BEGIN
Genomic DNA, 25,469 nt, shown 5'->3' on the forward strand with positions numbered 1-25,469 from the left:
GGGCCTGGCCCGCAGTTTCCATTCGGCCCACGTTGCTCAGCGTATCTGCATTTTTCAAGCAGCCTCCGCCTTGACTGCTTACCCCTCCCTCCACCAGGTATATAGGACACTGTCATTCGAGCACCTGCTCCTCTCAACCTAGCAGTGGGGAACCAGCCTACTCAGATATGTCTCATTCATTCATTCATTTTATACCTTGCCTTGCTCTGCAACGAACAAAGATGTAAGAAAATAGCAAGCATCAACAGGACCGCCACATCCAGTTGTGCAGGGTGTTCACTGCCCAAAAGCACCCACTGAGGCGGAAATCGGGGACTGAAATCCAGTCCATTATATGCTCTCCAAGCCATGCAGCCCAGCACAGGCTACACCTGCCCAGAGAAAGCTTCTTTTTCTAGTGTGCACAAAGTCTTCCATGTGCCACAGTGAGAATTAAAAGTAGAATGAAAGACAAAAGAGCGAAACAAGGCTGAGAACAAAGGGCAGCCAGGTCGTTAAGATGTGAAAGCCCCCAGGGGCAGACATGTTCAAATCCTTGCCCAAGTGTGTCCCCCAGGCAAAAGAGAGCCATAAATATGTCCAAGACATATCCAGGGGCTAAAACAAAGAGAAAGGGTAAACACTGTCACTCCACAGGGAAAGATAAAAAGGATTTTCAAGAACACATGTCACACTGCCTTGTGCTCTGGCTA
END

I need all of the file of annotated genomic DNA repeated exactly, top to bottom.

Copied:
Genomic DNA, 25,469 nt, shown 5'->3' on the forward strand with positions numbered 1-25,469 from the left:
GGGCCTGGCCCGCAGTTTCCATTCGGCCCACGTTGCTCAGCGTATCTGCATTTTTCAAGCAGCCTCCGCCTTGACTGCTTACCCCTCCCTCCACCAGGTATATAGGACACTGTCATTCGAGCACCTGCTCCTCTCAACCTAGCAGTGGGGAACCAGCCTACTCAGATATGTCTCATTCATTCATTCATTTTATACCTTGCCTTGCTCTGCAACGAACAAAGATGTAAGAAAATAGCAAGCATCAACAGGACCGCCACATCCAGTTGTGCAGGGTGTTCACTGCCCAAAAGCACCCACTGAGGCGGAAATCGGGGACTGAAATCCAGTCCATTATATGCTCTCCAAGCCATGCAGCCCAGCACAGGCTACACCTGCCCAGAGAAAGCTTCTTTTTCTAGTGTGCACAAAGTCTTCCATGTGCCACAGTGAGAATTAAAAGTAGAATGAAAGACAAAAGAGCGAAACAAGGCTGAGAACAAAGGGCAGCCAGGTCGTTAAGATGTGAAAGCCCCCAGGGGCAGACATGTTCAAATCCTTGCCCAAGTGTGTCCCCCAGGCAAAAGAGAGCCATAAATATGTCCAAGACATATCCAGGGGCTAAAACAAAGAGAAAGGGTAAACACTGTCACTCCACAGGGAAAGATAAAAAGGATTTTCAAGAACACATGTCACACTGCCTTGTGCTCTGGCTA